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Common Mistakes You Make When Creating a Flowchart

Common Mistakes You Make When Creating a Flowchart

There are many ways in which we can use diagrams to make information easier to process. One of these diagrams is a flowchart. It usually depicts a system, process or algorithm. A flowchart is extremely useful, especially because it provides both the solution to the problem and the crucial steps needed to solve it.

While it might seem easy to create, a flowchart has its quirks. It’s simple but has a set of rules you should follow when drawing it. And if these rules aren’t followed, you risk your flowchart becoming illegible or hard to understand by your peers. In this article, we’ll take a look at some of the common mistakes people make when they create a flowchart. Let’s check them out!

Mistake #1: The Flow Is Hard to Follow


A messy flow is usually the result of having placed the flowchart shapes too close to each other or drawing connecting lines that are hard to see. Before you use a flowchart creator, try to make a list of all the steps required in the process. This will give you a general idea of how much space you’ll need for your flowchart and you can dedicate that space to the steps.

When it comes to connectors, try to keep the lines strong enough so that everyone can see them from a fair distance. Don’t use very long lines that end up weaving around the shapes. This will make the diagram difficult to follow and understand. You risk forcing your readers to backtrack and lose focus. Usually, the return lines are the ones that should be kept a bit longer.

Mistake #2: You Didn’t Define the Forks


Forks are inevitable, especially when it comes to bigger projects. When that happens, make sure the decision paths are easy to make out and differentiate. Let’s say, for example, that you have the question “Which platform do I want my app to run on?” The next question, naturally, should ask whether you want it on mobile or desktop.

Also, avoid going straight to the final options, as your readers might get confused. You should always aim to introduce an additional step or idea between each final point. This will help you bring some balance to the layout and your audience will have an easier time understanding the information you’re presenting.

Mistake #3: Unintuitive Labels


The simplicity or complexity of the flowchart will not matter if the language used isn’t straightforward and concise. Try your best to avoid awkward sentences or drawn-out phrases. Also, stay away from overly-technical jargon unless you’re completely sure everyone in the room will understand what you’re talking about.

Before you add text to your flowchart, read the labels out loud to make sure you cut out any useless words or flowery language. Keep your phrasing short, simple and to the point. Of course, you can always have your colleagues take a look at your flowchart to make sure everyone understands it.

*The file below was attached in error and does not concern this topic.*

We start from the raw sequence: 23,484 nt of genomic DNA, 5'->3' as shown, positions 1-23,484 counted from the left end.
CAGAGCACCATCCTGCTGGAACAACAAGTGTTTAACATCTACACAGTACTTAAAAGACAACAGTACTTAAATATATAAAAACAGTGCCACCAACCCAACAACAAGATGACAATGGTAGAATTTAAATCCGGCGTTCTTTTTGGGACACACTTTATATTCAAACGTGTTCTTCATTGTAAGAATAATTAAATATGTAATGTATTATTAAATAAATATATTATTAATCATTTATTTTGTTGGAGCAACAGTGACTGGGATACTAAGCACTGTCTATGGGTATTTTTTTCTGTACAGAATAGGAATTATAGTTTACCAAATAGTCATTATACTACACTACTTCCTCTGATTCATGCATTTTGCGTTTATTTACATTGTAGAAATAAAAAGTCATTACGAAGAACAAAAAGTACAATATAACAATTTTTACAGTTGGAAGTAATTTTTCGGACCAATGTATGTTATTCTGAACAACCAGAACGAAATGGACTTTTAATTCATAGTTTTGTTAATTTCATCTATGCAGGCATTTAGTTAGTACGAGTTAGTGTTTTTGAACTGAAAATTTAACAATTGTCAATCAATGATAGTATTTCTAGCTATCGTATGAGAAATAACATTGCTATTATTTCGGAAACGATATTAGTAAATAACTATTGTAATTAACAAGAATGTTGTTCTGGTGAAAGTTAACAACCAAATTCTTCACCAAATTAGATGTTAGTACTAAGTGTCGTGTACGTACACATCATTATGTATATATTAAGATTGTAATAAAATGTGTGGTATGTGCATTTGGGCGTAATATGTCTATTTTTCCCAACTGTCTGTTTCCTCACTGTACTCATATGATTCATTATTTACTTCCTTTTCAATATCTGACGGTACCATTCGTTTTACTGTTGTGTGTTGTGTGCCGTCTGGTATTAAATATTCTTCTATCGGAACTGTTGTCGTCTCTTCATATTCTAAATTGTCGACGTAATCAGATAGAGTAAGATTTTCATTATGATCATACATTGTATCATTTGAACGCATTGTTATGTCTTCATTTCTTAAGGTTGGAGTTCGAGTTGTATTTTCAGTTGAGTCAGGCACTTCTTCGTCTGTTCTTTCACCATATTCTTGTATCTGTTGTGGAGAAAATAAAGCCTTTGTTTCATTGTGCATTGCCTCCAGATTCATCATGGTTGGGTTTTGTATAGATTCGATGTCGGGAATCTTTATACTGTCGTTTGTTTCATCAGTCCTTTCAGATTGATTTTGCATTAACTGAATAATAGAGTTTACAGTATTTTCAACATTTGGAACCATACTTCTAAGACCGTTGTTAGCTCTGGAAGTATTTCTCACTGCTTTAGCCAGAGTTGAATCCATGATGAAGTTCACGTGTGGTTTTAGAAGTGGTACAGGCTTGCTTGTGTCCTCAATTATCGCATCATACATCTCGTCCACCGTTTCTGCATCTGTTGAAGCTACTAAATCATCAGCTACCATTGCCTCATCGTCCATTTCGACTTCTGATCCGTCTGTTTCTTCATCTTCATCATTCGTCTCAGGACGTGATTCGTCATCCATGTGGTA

Mistake #4: Harsh Graphics


While you can go ahead and be creative in a flowchart, we don’t really recommend it. You see, creative flow charts are not usually good at conveying information. And that’s just what you want it to do. When it comes to design issues, these are the most common:

  • Bad color contrast. Keep in mind that color schemes and background should never interfere with the content of the flowchart. If the colors used are harsh on the eyes and your readers have to struggle to read, the flowchart has lost its purpose. Try to use neutral shades or whites. Make sure the shapes themselves are clearly separated from the background and the text stands out.
  • Too many images. While using images could be a good idea to illustrate concepts, ideas and moods you can’t really put into words, we don’t recommend using them too often. When you absolutely have to, use them sparingly and in areas that have plenty of white space so the connectors and shapes are visible. Also, don’t use images as the steps themselves. You risk having people misinterpret the information.

Why Should You Use Flowcharts

When it comes to tech companies, a flowchart will make it easier for a programmer or architect to explain the process behind the algorithm or app. Moreover, a flowchart can also act as a basis for the program blueprint. You’d be surprised how many programmers use flowcharts during the debugging process.


Another great thing about a flowchart is that thanks to its visual flow, it makes it easier for you to spot any inconsistencies or potential issues in the process. And if you need crystal clear documentation, a flowchart can play that part as well. Bottom line is – they can help everyone in your team be more efficient, since the data can be easily tracked and followed.

Our Final Thoughts

As you can see, creating a flowchart isn’t as easy as it might seem. There are some common mistakes people make, which makes it harder for their audience to understand the message. But if you avoid them, we’re sure you’ll become a master flowcharter in no time. Really, all you need is a keen eye for detail and a basic understanding of the industry you’re working in.

What about you? Have you used flowcharts in your work so far? What are some common mistakes you noticed you were making and how did you manage to overcome them? Share your thoughts in the comments below! We’d love to hear your opinion.


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